Reading around: Scholars of book history might call this “discontinuous reading.” Essentially, it’s what you might do when you pick up a print magazine. Usually you don’t read every word front to back (which is likely how you approach a print novel, for example). Rather, you scan the cover and the table contents, you poke around, you start one thing but don’t finish it, something else catches your eye and you devour the whole thing, you flip back and forth throughout, you might reading in one sitting or in many. So that’s what I mean when I say “read around.” You might make an aim to read around for at least a couple of hours in preparation for class.

Reading the book artifact: This is a key skill to develop in any book history or print culture approach. Think not just about the text but about type (or, in the case of a manuscript, ink and handwriting), layout, the dimensionality of the leaf, apparatus in the book to help you navigate it (page or folio numbers, content lists), covers, marks, damage, design, etc. I suggest that you read for the text and for the book artifact simultaneously, though could also focus on one or the other in turn.

A few more point and questions to consider:

Anne Bradstreet starts this manuscript, but her son, Simon, continues it. (That is to say, he copies in more of his mother’s writing in t the book after her death.) See if you can figure out where her writing ends and Simon’s begins. Notice on how AB frames the whole manuscript. Keep an eye on how Simon continues the project and how he frames each poem.

Take a look at all the pages, including the markings made over time by various owners and readers (probably all family members) in the book. (Hint: They are not being jerks for writing in there.)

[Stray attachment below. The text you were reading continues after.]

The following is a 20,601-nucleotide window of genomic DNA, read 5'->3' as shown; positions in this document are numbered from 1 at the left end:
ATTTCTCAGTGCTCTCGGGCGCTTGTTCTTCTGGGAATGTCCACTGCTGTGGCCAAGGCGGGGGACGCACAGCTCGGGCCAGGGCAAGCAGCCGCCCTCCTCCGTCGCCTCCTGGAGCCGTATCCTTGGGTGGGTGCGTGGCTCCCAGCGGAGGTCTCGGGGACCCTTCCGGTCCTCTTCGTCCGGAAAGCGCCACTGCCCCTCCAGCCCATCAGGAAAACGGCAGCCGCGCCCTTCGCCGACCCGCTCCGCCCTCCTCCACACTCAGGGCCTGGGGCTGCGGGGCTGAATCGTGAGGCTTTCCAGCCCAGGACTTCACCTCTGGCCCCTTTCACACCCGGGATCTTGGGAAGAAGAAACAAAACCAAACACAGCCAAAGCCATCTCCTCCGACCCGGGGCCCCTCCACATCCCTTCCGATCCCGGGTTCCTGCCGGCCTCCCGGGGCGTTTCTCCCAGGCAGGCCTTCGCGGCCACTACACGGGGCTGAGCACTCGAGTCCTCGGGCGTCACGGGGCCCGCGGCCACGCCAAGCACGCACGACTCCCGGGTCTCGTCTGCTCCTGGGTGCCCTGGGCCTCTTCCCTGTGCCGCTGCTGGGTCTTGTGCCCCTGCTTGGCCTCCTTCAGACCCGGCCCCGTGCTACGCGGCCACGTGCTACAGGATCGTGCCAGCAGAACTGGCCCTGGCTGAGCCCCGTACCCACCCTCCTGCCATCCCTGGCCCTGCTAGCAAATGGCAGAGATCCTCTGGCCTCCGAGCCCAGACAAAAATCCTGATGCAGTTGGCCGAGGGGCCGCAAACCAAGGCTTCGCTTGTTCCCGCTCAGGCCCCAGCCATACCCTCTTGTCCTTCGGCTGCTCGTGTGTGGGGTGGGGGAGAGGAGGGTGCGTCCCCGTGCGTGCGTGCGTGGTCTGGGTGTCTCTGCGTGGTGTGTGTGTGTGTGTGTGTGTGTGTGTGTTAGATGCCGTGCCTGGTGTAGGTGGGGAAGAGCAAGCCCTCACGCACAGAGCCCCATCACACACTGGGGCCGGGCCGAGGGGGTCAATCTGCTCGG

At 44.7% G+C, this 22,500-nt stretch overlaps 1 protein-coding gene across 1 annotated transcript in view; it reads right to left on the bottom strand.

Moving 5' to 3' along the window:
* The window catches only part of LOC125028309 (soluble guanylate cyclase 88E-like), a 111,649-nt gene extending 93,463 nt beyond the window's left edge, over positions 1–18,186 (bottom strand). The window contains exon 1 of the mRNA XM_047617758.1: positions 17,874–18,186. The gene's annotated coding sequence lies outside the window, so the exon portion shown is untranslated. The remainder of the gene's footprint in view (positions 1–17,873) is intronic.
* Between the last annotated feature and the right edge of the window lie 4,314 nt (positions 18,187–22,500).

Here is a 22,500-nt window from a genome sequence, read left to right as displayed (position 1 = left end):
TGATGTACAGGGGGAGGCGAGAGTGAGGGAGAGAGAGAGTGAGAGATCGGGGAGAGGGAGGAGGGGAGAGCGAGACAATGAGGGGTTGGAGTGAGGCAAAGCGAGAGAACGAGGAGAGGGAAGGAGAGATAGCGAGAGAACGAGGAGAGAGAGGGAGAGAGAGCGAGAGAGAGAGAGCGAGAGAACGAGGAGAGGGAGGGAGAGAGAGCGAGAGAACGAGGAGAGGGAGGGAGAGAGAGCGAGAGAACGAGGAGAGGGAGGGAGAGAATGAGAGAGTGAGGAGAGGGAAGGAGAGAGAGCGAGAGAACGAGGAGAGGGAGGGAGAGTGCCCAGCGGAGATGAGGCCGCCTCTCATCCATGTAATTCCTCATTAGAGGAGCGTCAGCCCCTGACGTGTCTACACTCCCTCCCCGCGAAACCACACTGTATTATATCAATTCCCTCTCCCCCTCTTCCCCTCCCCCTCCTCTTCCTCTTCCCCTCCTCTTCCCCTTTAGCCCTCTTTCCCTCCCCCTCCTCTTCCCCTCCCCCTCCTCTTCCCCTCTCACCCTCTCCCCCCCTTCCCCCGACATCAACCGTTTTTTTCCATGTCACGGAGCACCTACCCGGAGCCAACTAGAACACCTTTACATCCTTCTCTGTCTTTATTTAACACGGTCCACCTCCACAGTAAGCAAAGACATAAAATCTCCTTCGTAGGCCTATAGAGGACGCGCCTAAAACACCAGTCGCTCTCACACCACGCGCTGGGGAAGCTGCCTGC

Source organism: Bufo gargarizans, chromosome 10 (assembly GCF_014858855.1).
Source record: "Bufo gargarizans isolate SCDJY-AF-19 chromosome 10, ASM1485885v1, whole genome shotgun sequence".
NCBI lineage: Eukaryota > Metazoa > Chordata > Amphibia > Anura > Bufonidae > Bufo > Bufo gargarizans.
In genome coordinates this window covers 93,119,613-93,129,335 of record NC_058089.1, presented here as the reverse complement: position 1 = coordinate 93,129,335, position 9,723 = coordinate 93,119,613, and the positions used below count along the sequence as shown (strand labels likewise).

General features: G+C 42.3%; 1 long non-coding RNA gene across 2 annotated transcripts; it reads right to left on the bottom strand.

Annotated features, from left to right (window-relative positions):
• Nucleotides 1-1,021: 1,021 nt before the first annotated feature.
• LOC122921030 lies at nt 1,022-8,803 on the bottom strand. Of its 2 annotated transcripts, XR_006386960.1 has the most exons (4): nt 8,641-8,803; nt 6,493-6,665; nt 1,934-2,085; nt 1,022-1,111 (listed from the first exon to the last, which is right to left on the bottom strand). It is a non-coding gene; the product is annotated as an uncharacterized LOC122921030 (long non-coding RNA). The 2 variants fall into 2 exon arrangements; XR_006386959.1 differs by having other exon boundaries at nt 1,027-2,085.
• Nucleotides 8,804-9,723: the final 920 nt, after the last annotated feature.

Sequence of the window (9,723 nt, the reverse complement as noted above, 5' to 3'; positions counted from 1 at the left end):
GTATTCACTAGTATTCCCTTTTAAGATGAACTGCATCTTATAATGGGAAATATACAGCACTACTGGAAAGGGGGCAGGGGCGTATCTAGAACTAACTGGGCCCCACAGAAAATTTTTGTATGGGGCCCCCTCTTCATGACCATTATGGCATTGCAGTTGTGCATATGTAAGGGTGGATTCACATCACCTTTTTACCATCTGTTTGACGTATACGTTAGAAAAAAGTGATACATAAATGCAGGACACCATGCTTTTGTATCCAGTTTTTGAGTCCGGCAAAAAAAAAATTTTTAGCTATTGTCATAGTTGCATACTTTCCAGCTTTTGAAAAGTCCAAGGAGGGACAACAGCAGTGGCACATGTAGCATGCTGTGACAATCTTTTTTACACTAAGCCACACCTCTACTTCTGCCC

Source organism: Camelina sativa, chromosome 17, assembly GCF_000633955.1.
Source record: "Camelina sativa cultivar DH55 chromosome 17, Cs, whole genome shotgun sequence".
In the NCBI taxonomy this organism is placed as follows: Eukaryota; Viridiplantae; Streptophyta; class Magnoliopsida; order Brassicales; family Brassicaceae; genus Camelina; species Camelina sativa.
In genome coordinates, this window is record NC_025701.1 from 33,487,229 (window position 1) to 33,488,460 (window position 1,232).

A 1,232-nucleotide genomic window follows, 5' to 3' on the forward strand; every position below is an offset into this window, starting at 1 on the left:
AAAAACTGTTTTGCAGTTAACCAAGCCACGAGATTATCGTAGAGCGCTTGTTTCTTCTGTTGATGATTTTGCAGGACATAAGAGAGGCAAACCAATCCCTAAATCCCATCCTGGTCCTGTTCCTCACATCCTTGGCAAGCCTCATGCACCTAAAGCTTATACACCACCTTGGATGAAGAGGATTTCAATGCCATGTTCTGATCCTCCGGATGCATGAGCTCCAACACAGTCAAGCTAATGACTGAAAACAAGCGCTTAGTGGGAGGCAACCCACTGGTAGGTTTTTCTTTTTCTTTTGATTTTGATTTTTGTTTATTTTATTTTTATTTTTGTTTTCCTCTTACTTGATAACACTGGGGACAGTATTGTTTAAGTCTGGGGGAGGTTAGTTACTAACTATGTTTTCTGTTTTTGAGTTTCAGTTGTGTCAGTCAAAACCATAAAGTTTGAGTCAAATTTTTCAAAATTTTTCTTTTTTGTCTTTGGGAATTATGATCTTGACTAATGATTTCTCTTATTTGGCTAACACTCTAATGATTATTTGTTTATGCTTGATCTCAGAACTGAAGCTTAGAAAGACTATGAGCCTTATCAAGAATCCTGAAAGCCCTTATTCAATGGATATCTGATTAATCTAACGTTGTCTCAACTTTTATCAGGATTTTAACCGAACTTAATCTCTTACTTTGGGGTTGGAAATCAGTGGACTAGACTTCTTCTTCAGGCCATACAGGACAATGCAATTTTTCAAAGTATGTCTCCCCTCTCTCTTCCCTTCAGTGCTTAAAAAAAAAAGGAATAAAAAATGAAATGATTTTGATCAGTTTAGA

Take notes as you read around. Please have a good sense of YOUR reading of the text and the book artifact before you jump into the secondary reading:

  • Margaret Olofson Thickstun, “Contextualizing Anne Bradstreet’s Literary Remains: Why We Need a New Edition of the Poems,” Early American Literature 52.2 (2017): 389-422.
  • Jordan Alexander Stein, “How to Undo the History of Sexuality: Editing Edward Taylor’s Meditations,” American Literature 90.4 (December 2018): 753-784.
  • Meredith Marie Neuman, “Manuscript Culture,” A History of American Puritan Literature, eds. Kristina Bross and Abram Van Engen (Cambridge University Press, 2020): 259-274.


For my fall 2020 seminar, which was completely online, we broke the class period into three sections:
> For the first hour we discussed the readings and went over questions and comments about reading the digitized manuscript.
> For the second hour, I introduced the concept of paratext and gave them some basic terminology for thinking about the book object, especially leaf vs page. They then “read around” the digitized 1650 edition for about 30 minutes before coming back to discuss the reading experience.
> For the third hour, we broke into small groups. Half of the groups looked at the digitization of the 1678 edition, while half of the group looked at the digitization of the 1867
Works. Their objective was to think specifically about the ways the latter editions curated a particular view of Bradstreet. One student from each group talked through main points from their respective discussions, while another student from each group posted notes on the conversation on the online course management platform for all to review later.



Comments are closed.